Love in Battle Hymn of the Tiger Mother

855 Words 4 Pages
Parenting is one of the greatest honors, commitments, and trials a person will go through. It will test resolve, health, and even sanity but it can also provide the greatest sense of love and accomplishment in a person’s life. Whether a parent’s style is strict, laissez-faire, or somewhere in between, the choices made by parents for their children will leave their marks on the character and development of their children long into their lives. Amy Chua knew this. She also knew how dangerous it would be to her children’s future to raise them in a style that would leave them open to falling short of the opportunities they would start with due to her own, and her parents’, successes and she resolved not to allow this to happen on her watch …show more content…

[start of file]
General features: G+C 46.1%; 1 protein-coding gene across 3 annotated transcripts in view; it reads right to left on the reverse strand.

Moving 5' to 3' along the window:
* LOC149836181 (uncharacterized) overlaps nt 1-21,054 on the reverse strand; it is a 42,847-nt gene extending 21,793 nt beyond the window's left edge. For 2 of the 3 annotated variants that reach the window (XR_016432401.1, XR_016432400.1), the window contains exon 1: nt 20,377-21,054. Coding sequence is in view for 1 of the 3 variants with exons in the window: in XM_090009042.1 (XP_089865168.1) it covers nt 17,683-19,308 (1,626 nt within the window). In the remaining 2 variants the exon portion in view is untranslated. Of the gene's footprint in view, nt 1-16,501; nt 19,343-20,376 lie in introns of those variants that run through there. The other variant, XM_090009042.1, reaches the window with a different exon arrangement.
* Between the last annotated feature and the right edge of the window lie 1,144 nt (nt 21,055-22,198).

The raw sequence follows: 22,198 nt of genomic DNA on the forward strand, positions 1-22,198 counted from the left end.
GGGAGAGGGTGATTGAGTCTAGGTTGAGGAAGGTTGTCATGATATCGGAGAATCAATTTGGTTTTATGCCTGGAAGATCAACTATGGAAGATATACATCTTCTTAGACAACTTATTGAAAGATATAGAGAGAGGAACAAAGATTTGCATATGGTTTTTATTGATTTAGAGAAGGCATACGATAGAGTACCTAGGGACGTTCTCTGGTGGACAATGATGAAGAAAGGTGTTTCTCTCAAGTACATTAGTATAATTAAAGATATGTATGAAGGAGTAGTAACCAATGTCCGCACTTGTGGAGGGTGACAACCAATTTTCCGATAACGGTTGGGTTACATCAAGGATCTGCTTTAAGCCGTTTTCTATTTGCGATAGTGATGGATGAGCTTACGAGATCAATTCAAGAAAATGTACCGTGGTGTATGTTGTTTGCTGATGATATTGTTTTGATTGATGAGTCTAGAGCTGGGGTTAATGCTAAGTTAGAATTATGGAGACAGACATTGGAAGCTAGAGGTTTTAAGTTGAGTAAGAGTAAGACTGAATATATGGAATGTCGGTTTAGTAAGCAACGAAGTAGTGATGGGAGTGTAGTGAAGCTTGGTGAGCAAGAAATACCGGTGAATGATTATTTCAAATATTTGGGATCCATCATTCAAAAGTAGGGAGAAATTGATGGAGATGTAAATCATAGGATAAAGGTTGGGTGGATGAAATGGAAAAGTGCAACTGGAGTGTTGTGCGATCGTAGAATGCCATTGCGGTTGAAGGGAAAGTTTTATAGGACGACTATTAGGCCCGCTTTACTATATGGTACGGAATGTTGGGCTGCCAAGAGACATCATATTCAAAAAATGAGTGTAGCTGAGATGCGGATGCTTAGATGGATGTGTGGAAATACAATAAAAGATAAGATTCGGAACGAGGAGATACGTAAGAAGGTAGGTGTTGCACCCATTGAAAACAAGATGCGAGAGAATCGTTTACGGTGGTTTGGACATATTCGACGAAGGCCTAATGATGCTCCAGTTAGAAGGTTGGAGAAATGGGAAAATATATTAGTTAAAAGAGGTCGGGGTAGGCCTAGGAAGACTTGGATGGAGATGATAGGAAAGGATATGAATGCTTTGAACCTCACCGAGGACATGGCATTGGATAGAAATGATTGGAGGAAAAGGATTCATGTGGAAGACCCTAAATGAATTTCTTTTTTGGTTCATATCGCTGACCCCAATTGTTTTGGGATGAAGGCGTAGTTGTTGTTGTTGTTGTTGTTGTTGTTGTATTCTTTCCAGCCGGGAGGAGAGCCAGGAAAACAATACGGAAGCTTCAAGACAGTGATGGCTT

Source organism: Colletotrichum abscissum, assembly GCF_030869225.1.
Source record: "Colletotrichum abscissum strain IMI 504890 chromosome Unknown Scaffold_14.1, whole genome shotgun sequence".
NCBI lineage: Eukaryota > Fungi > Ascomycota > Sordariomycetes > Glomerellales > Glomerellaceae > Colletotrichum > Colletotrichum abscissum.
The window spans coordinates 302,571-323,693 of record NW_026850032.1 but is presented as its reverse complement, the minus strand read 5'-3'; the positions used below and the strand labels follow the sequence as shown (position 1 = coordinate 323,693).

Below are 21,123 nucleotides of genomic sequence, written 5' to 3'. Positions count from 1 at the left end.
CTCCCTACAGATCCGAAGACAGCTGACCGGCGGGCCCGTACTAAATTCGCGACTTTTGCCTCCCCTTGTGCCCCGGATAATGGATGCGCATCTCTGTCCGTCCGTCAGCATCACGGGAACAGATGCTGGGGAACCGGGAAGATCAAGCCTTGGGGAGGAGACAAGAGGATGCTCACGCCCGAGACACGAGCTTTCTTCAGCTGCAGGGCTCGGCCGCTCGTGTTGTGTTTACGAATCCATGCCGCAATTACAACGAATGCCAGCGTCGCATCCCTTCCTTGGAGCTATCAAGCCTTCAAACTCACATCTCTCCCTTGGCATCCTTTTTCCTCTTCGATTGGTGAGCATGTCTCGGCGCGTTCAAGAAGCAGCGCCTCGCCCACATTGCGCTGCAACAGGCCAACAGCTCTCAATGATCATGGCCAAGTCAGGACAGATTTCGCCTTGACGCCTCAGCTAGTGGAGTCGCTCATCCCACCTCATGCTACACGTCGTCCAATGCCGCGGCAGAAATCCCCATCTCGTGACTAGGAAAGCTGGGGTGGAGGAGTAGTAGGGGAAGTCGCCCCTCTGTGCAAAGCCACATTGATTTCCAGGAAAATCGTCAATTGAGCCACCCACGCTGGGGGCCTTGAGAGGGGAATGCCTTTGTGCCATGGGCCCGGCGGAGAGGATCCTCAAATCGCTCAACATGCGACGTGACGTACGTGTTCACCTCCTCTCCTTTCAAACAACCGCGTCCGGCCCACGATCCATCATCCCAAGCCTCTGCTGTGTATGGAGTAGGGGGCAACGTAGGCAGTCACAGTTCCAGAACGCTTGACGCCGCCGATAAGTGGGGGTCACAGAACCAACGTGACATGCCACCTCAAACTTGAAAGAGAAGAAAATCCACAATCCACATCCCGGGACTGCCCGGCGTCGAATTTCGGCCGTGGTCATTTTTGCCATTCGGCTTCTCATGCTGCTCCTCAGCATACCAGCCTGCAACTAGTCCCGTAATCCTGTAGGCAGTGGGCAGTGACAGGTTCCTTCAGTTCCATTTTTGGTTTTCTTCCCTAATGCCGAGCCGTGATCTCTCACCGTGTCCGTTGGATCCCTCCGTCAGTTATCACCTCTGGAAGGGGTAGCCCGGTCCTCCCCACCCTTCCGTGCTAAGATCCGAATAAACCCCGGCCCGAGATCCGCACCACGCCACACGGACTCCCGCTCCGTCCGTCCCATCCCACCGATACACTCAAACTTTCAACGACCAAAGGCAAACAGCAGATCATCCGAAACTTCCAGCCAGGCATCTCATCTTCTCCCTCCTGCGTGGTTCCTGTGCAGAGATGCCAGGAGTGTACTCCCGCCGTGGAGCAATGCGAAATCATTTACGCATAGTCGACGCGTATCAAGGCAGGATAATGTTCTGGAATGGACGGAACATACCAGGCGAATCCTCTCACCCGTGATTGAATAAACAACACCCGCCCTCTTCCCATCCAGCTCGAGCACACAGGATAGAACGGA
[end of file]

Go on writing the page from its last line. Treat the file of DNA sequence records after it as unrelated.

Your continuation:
The eleventh chapter, “The Little White Donkey,” is Chua’s main point on the benefit of coercion tactics and persevering to accomplish what Amy was confident her daughter Lulu was capable of. In this case, Amy manifests confidence in a method atypical for Westerners: she believes Lulu proficient enough to master the piece and uses tactics of excoriation and threats on Lulu to motivate her to accept the premise and work from it. Even Jed, usually placid and supportive of Amy's parenting, gets criticism and is accused of not believing in Lulu when he tells her to let up on the haranguing (61). Beyond even Amy's own doubts, she continues in her diatribe and finds vindication in Lulu's sudden success and happiness in achieving the degree of mastery in the tricky technique needed to make the piece work. Lulu can play the piece correctly; and what’s more, she’s able to play “The Little White Donkey” as if it were her own. Although Chua’s methods upset not only her daughter but also her usually supportive husband, the key through all of this was that Amy believed her daughter could do it, bar-none, and by believing so hard and putting so much effort into making it real, Amy and Lulu accomplished their goal. The goal was often set high too, and kept being raised higher to continue the “virtuous circle” (Chua 29). Since Amy believed her daughters could do anything,
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